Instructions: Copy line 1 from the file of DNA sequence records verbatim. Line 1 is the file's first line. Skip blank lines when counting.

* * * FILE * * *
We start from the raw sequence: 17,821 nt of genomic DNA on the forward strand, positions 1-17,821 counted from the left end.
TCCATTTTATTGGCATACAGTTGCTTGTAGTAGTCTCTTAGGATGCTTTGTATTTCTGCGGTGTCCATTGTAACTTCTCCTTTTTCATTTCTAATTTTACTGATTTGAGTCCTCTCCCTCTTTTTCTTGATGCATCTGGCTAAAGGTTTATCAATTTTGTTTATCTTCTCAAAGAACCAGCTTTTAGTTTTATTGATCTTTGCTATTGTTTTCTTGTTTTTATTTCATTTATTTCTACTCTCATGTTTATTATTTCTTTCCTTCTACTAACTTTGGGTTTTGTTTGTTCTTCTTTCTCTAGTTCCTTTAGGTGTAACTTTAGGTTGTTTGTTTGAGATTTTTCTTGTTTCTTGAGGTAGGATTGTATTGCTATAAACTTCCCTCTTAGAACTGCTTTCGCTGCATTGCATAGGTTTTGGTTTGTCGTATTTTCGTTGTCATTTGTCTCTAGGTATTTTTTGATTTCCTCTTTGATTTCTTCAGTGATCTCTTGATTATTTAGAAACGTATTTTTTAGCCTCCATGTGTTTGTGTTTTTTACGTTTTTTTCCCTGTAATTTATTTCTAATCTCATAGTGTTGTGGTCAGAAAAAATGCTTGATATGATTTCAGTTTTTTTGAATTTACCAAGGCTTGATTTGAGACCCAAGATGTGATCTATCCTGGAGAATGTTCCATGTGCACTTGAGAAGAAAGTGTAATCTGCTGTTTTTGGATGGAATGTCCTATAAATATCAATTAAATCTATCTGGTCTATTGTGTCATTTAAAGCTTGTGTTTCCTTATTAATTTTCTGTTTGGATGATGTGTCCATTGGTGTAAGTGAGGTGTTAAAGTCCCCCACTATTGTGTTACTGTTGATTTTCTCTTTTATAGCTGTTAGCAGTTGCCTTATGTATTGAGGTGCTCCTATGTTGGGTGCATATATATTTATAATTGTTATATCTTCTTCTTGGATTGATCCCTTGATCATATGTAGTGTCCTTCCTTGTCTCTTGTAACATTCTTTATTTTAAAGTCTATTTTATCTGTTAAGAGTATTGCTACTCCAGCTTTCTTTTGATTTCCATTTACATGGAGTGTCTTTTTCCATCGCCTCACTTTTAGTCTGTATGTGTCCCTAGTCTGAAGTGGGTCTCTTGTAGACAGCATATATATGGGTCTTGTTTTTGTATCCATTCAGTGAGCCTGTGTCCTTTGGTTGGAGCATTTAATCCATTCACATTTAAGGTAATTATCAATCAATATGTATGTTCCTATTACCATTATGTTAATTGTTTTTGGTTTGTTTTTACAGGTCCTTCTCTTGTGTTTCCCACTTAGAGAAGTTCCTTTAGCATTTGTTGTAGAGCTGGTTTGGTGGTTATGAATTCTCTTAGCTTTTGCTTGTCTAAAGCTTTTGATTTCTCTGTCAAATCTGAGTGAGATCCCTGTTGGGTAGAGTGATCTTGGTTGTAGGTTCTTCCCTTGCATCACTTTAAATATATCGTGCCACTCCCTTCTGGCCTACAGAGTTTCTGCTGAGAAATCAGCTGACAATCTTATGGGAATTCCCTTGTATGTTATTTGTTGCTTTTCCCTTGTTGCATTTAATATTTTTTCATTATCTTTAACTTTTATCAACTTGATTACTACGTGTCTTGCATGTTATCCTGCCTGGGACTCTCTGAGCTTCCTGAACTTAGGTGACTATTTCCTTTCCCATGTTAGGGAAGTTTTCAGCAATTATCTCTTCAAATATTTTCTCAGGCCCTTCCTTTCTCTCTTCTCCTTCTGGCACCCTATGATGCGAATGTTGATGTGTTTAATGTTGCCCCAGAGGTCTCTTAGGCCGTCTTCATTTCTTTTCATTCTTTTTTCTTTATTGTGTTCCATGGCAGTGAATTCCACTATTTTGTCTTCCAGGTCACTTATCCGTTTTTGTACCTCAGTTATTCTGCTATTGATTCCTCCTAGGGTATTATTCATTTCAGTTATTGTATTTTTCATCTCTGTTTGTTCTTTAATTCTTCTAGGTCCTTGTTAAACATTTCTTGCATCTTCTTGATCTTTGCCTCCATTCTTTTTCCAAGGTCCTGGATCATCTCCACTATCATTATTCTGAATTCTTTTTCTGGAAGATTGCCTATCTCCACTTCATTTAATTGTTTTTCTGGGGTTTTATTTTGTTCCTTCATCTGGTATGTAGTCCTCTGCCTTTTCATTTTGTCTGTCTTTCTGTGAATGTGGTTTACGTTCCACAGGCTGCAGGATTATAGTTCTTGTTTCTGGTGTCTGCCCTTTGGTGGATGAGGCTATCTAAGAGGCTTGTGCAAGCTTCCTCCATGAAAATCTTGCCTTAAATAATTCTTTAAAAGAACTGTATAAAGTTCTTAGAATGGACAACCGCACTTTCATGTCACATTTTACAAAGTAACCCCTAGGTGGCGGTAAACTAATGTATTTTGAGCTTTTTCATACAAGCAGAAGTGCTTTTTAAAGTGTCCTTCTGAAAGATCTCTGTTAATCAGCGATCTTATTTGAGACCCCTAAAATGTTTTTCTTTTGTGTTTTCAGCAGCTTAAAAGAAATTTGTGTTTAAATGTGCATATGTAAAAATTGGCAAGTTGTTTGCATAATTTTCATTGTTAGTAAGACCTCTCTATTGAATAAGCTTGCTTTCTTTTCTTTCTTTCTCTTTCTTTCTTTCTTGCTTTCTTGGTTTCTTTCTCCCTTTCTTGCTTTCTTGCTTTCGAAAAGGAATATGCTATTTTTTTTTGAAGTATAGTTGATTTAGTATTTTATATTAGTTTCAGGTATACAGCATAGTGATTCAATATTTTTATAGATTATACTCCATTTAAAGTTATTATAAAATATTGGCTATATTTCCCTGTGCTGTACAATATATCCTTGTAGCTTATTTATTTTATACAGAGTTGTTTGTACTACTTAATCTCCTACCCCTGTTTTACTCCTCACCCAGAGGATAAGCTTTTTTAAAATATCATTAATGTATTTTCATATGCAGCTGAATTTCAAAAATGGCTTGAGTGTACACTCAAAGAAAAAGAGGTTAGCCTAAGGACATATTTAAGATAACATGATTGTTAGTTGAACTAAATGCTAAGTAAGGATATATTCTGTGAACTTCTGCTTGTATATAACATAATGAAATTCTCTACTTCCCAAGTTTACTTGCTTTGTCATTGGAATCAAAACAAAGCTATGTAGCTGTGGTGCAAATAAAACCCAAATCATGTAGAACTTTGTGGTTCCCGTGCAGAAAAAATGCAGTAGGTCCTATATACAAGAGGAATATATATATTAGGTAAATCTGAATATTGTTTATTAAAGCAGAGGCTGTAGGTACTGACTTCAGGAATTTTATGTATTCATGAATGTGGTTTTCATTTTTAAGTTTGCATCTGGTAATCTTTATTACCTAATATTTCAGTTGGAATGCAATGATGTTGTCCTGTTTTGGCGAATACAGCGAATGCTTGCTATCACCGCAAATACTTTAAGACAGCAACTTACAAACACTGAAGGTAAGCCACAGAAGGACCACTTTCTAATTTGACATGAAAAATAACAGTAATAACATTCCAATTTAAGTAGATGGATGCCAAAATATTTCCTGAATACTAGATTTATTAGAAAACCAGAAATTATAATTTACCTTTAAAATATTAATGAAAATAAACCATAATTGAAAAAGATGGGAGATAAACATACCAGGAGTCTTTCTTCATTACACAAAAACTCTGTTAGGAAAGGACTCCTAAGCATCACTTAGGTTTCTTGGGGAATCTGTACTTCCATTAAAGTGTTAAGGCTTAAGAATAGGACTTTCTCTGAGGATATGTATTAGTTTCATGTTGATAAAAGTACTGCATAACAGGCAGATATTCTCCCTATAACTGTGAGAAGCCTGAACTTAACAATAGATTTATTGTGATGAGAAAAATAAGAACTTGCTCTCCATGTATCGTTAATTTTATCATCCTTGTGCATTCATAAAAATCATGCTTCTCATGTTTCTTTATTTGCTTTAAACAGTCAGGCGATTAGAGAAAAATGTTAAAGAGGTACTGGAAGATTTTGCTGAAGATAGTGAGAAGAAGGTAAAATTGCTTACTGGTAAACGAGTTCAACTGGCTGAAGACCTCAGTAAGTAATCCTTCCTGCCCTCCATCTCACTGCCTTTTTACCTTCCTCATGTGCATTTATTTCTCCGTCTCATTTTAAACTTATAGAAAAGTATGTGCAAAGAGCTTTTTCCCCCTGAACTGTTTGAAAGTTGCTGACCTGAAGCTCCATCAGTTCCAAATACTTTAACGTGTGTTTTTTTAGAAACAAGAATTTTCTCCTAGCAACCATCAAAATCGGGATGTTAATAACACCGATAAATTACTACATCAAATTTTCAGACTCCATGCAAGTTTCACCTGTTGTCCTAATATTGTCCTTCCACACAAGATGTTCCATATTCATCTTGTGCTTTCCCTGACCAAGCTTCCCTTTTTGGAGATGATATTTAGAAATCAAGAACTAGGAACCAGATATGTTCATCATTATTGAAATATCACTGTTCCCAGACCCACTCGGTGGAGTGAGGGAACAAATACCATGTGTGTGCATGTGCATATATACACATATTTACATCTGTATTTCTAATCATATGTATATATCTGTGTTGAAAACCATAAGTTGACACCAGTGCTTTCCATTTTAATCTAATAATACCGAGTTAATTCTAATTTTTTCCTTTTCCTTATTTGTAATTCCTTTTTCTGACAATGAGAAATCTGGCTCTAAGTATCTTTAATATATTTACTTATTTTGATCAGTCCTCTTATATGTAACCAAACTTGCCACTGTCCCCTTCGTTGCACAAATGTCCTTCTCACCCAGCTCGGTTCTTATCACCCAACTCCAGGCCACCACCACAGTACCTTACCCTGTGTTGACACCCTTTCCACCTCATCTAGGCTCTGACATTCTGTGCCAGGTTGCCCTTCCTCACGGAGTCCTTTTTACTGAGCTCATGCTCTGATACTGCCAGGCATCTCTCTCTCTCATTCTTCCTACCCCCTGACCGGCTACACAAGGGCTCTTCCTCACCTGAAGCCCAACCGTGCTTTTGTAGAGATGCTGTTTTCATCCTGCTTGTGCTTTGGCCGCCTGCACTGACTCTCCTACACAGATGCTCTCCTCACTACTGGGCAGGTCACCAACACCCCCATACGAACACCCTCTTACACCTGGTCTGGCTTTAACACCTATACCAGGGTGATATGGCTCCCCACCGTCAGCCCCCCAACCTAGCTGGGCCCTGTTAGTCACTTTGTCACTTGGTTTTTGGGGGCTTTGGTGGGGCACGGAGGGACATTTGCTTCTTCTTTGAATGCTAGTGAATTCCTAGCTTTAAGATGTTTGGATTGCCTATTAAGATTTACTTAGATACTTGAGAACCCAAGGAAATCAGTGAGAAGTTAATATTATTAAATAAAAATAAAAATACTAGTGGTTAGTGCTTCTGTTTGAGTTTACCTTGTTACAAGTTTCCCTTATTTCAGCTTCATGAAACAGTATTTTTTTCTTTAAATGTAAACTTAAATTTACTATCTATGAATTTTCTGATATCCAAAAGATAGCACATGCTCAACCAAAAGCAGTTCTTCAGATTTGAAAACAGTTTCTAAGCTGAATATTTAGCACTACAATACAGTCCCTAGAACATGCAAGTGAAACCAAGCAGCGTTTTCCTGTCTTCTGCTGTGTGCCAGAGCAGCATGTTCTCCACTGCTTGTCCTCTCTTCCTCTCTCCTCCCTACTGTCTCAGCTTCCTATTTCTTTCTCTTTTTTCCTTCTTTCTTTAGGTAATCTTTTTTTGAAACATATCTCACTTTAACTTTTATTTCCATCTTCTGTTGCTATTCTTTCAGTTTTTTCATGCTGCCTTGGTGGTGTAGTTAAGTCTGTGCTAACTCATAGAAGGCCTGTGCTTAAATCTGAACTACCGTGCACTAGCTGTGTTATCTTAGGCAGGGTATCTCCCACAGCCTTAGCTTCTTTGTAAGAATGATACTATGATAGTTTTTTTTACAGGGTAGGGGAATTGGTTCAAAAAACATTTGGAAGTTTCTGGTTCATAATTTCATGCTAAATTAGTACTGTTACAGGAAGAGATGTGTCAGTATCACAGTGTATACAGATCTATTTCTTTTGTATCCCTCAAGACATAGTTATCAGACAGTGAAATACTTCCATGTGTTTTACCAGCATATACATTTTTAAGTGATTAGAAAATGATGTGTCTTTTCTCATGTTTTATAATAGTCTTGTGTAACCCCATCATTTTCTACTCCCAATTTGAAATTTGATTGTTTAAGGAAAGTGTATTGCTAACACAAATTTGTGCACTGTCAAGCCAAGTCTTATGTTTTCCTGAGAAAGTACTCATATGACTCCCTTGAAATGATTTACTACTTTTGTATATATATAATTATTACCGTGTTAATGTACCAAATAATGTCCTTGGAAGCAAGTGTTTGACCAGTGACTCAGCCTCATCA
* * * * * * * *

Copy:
We start from the raw sequence: 17,821 nt of genomic DNA on the forward strand, positions 1-17,821 counted from the left end.